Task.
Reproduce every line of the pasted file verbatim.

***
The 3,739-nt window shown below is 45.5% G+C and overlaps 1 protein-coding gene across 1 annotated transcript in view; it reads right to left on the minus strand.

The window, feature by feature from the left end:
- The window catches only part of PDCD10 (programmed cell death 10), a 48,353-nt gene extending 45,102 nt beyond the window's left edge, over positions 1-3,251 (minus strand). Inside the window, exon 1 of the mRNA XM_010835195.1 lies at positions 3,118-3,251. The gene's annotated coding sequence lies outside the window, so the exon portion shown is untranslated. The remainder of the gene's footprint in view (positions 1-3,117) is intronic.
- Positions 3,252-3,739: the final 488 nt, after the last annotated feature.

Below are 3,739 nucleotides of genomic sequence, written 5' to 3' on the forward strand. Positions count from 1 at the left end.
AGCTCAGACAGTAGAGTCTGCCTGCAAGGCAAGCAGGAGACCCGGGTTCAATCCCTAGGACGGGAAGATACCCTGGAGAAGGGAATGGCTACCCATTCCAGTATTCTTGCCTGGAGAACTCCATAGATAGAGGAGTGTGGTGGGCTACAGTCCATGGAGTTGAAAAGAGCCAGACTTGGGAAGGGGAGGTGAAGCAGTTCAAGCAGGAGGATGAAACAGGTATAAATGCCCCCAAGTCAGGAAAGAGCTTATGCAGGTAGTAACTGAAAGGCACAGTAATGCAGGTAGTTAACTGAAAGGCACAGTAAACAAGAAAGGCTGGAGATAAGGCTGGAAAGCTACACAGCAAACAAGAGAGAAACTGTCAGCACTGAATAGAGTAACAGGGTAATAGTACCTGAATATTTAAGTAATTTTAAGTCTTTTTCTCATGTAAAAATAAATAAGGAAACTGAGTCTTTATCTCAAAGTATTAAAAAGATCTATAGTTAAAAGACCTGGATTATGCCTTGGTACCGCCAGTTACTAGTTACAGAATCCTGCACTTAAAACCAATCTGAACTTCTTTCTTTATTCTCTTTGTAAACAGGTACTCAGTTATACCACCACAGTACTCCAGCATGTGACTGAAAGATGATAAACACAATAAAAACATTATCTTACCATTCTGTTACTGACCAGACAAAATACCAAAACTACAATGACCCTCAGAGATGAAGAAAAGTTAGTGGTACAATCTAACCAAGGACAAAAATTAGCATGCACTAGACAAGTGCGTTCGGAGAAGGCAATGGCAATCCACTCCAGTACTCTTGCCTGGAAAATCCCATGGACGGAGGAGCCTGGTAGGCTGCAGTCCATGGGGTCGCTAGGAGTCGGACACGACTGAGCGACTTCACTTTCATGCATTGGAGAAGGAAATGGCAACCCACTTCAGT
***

The 3,739-nt window shown below is 45.5% G+C and overlaps 1 protein-coding gene across 1 annotated transcript in view; it reads right to left on the minus strand.

The window, feature by feature from the left end:
- The window catches only part of PDCD10 (programmed cell death 10), a 48,353-nt gene extending 45,102 nt beyond the window's left edge, over positions 1-3,251 (minus strand). Inside the window, exon 1 of the mRNA XM_010835195.1 lies at positions 3,118-3,251. The gene's annotated coding sequence lies outside the window, so the exon portion shown is untranslated. The remainder of the gene's footprint in view (positions 1-3,117) is intronic.
- Positions 3,252-3,739: the final 488 nt, after the last annotated feature.

Below are 3,739 nucleotides of genomic sequence, written 5' to 3' on the forward strand. Positions count from 1 at the left end.
AGCTCAGACAGTAGAGTCTGCCTGCAAGGCAAGCAGGAGACCCGGGTTCAATCCCTAGGACGGGAAGATACCCTGGAGAAGGGAATGGCTACCCATTCCAGTATTCTTGCCTGGAGAACTCCATAGATAGAGGAGTGTGGTGGGCTACAGTCCATGGAGTTGAAAAGAGCCAGACTTGGGAAGGGGAGGTGAAGCAGTTCAAGCAGGAGGATGAAACAGGTATAAATGCCCCCAAGTCAGGAAAGAGCTTATGCAGGTAGTAACTGAAAGGCACAGTAATGCAGGTAGTTAACTGAAAGGCACAGTAAACAAGAAAGGCTGGAGATAAGGCTGGAAAGCTACACAGCAAACAAGAGAGAAACTGTCAGCACTGAATAGAGTAACAGGGTAATAGTACCTGAATATTTAAGTAATTTTAAGTCTTTTTCTCATGTAAAAATAAATAAGGAAACTGAGTCTTTATCTCAAAGTATTAAAAAGATCTATAGTTAAAAGACCTGGATTATGCCTTGGTACCGCCAGTTACTAGTTACAGAATCCTGCACTTAAAACCAATCTGAACTTCTTTCTTTATTCTCTTTGTAAACAGGTACTCAGTTATACCACCACAGTACTCCAGCATGTGACTGAAAGATGATAAACACAATAAAAACATTATCTTACCATTCTGTTACTGACCAGACAAAATACCAAAACTACAATGACCCTCAGAGATGAAGAAAAGTTAGTGGTACAATCTAACCAAGGACAAAAATTAGCATGCACTAGACAAGTGCGTTCGGAGAAGGCAATGGCAATCCACTCCAGTACTCTTGCCTGGAAAATCCCATGGACGGAGGAGCCTGGTAGGCTGCAGTCCATGGGGTCGCTAGGAGTCGGACACGACTGAGCGACTTCACTTTCATGCATTGGAGAAGGAAATGGCAACCCACTTCAGT